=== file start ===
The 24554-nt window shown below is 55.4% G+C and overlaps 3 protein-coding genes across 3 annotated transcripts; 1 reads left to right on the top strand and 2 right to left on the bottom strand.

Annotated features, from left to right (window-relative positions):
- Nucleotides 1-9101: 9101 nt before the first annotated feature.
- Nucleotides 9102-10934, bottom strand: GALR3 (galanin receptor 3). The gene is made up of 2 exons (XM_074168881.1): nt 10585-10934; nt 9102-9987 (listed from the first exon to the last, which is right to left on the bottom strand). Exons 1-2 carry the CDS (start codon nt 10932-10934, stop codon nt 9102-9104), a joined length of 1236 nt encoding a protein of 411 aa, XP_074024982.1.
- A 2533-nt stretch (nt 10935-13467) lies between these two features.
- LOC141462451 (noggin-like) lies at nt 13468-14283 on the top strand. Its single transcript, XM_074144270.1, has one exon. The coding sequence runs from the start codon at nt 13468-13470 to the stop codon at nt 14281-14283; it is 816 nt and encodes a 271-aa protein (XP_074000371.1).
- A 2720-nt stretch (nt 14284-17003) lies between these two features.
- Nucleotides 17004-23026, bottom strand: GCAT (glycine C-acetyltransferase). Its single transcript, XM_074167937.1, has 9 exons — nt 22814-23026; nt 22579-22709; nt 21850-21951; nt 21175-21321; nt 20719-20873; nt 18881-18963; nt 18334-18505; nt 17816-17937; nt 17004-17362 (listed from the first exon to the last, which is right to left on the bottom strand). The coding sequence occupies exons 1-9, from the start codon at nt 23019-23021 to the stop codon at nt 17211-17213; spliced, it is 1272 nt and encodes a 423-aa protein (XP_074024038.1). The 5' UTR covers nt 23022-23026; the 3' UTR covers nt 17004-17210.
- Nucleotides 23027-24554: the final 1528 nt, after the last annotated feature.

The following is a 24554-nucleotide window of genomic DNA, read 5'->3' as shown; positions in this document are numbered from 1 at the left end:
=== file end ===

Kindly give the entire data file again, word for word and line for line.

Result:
The 24554-nt window shown below is 55.4% G+C and overlaps 3 protein-coding genes across 3 annotated transcripts; 1 reads left to right on the top strand and 2 right to left on the bottom strand.

Annotated features, from left to right (window-relative positions):
- Nucleotides 1-9101: 9101 nt before the first annotated feature.
- Nucleotides 9102-10934, bottom strand: GALR3 (galanin receptor 3). The gene is made up of 2 exons (XM_074168881.1): nt 10585-10934; nt 9102-9987 (listed from the first exon to the last, which is right to left on the bottom strand). Exons 1-2 carry the CDS (start codon nt 10932-10934, stop codon nt 9102-9104), a joined length of 1236 nt encoding a protein of 411 aa, XP_074024982.1.
- A 2533-nt stretch (nt 10935-13467) lies between these two features.
- LOC141462451 (noggin-like) lies at nt 13468-14283 on the top strand. Its single transcript, XM_074144270.1, has one exon. The coding sequence runs from the start codon at nt 13468-13470 to the stop codon at nt 14281-14283; it is 816 nt and encodes a 271-aa protein (XP_074000371.1).
- A 2720-nt stretch (nt 14284-17003) lies between these two features.
- Nucleotides 17004-23026, bottom strand: GCAT (glycine C-acetyltransferase). Its single transcript, XM_074167937.1, has 9 exons — nt 22814-23026; nt 22579-22709; nt 21850-21951; nt 21175-21321; nt 20719-20873; nt 18881-18963; nt 18334-18505; nt 17816-17937; nt 17004-17362 (listed from the first exon to the last, which is right to left on the bottom strand). The coding sequence occupies exons 1-9, from the start codon at nt 23019-23021 to the stop codon at nt 17211-17213; spliced, it is 1272 nt and encodes a 423-aa protein (XP_074024038.1). The 5' UTR covers nt 23022-23026; the 3' UTR covers nt 17004-17210.
- Nucleotides 23027-24554: the final 1528 nt, after the last annotated feature.

The following is a 24554-nucleotide window of genomic DNA, read 5'->3' as shown; positions in this document are numbered from 1 at the left end: